Inua Ellams’ Barber Shop Chronicles follows the events and conversations of one day in six cities, moving from a barbershop in Peckham to Johannesburg, Harare, Kampala, Lagos and Accra; all tied together by stories, jokes and a crucial Barcelona vs Chelsea football match.
The play takes the audience and characters on a journey, through hilarious anecdotes, confessions, history and politics to challenge the homogeneity of African masculinity.
You can’t help but get engulfed in the energy, excitement and freedom of this piece and the characters within it; the businessmen, the preachers, the alcoholics and the local legends.
The barbershop becomes a platform for men, young and old, to come together to explore what it means to be African in a changing and complex world.
Ellams brilliantly captures the political poignancy of the everyday oral histories, exchanges and seemingly trivial facets of our personal lives and puts them on the world’s stage.
Before the play begins, the audience are greeted into the space by characters dancing to live DJ sounds, chattering and coaxing audience members on stage.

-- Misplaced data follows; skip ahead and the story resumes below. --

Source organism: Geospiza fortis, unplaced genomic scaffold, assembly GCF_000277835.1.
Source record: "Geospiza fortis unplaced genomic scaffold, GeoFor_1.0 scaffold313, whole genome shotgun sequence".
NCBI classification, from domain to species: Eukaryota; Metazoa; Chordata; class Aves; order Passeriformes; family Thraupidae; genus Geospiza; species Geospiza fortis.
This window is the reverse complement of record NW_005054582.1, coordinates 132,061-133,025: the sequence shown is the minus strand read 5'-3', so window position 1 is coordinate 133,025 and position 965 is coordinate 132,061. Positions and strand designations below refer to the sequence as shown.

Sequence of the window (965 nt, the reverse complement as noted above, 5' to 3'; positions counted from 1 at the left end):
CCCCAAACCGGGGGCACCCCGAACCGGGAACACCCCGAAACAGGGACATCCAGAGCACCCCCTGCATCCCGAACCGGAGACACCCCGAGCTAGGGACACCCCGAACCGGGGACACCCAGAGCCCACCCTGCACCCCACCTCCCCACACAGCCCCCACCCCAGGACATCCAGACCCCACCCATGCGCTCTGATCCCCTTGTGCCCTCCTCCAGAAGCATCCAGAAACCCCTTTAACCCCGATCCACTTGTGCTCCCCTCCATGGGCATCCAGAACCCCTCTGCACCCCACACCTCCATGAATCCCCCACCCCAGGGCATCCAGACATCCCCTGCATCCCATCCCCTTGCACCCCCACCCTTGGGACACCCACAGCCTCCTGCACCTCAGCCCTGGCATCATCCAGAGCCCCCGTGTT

The lively and current soundtrack is the heartbeat of this piece, featuring Afrobeats, grime, hip-hop and traditional melodies. Music holds the play in exciting ways.
Director Bijan Sheibani does a clever job of navigating the physical space. The play’s form is refreshing and unconventional. It draws you in, creating closeness then catapulting you back out to create uncomfortable distance when necessary.
The impressive transitions are marked through song, dance, chair-spinning and cape-flipping. In these moments, the cast come together as an ensemble – with the spinning globe, the focal point of the stage, we see universality in these stories.
If you are looking for a play with layers, then Barbers Shop Chronicles is it. This a play that we have been waiting for and it will wow audiences at Bristol Old Vic during its fortnight-long run.
It serves you a cross-generational and cross-cultural menu of perspectives to chew on. An impressive amount of material is packed into this masterpiece; skilfully deep-diving from love triangles and language, to colonial legacies and fatherhood.
Barber Shop Chronicles is honest about its intentions; to simultaneously be a celebration, a challenge and a question. There’s something fascinating about the transformative and cathartic process of getting your hair cut that this play brings out.
A similar thing happens in the Old Vic’s auditorium. Through the storytelling, protesting and humour, Barber Shop Chronicles holds a mirror up to its audience and asks, do you like what you see?
Barber Shop Chronicles is at the Bristol Old Vic until May 18. For tickets and more information, visit www.bristololdvic.org.uk/whats-on/barber-shop-chronicles
All photos by Marc Brenner